Rhythmic flexion-extensions of ipsilateral hand and foot are easily performed ("easy" association) when the two segments are moved in phase (isodirectionally), whereas great care and attention are required ("difficult" association) to move them in phase opposition. We searched for features distinguishing the two types of coupling by analyzing, on ten subjects: 1) the frequency limit in each association; and, 2) if coupling is modified by inertial or elastic loading of the hand. 1) Subjects were asked to oscillate hand and foot at various paced frequencies, in the easy or in the difficult association for one minute at least. In the easy coupling, the task was performed up to 2.0-2.5 Hz, the duration being thereafter shortened by muscular fatigue. In the difficult coupling when the frequency was increased above 0.7-1.7 Hz, the performance rapidly shortened, not because of fatigue but because of an inevitable reversal to the in-phase movement. The frequency-duration curve always followed a similar decay, although it covered different frequency ranges in the various subjects. 2) The effect of charging the hand with inertial or elastic loads was studied at the subject's preferred frequency, chosen when the hand was unloaded. Without loading, in the easy association the hand cycle slightly lagged the foot cycle while in the difficult one an almost perfect phase opposition was maintained. Under inertial load (inertial momentum: 9 gm2), in the easy association the hand lag was increased by 10° to 45°, despite a compensatory advanced activation of the forearm EMG; in the difficult association, instead, the hand lag was small (less than 10°), thanks to an even earlier onset of the forearm EMG. The elastic load (torque: 4 gm) had negligible effects on the phase relation between movements but improved the phase relation between EMGs. These findings show that coupling is tighter in the difficult than in the easy association, a feature that is emphasized by the effect of the load. This supports the idea that kinaesthetic afferences have more pronounced influences on control of the anti-phase than the in-phase coupling.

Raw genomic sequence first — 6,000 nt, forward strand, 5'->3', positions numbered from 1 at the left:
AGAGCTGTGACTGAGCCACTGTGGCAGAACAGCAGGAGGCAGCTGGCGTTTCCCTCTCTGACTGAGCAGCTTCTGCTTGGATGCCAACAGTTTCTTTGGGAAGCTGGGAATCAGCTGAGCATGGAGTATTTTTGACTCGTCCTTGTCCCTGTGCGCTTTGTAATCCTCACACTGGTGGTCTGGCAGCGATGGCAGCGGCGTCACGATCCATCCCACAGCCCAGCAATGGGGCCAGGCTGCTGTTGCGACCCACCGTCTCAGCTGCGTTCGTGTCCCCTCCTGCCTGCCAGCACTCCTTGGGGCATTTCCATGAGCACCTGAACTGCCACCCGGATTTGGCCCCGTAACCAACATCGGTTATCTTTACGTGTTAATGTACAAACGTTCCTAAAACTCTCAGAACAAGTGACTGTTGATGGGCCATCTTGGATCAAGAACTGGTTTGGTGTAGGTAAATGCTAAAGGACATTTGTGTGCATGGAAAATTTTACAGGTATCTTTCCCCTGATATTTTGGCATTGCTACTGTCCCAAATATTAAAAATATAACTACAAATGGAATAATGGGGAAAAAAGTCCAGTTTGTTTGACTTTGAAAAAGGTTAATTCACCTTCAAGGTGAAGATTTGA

- Associated voluntary movements
- Motor control
- Motor coordination
ASJC Scopus subject areas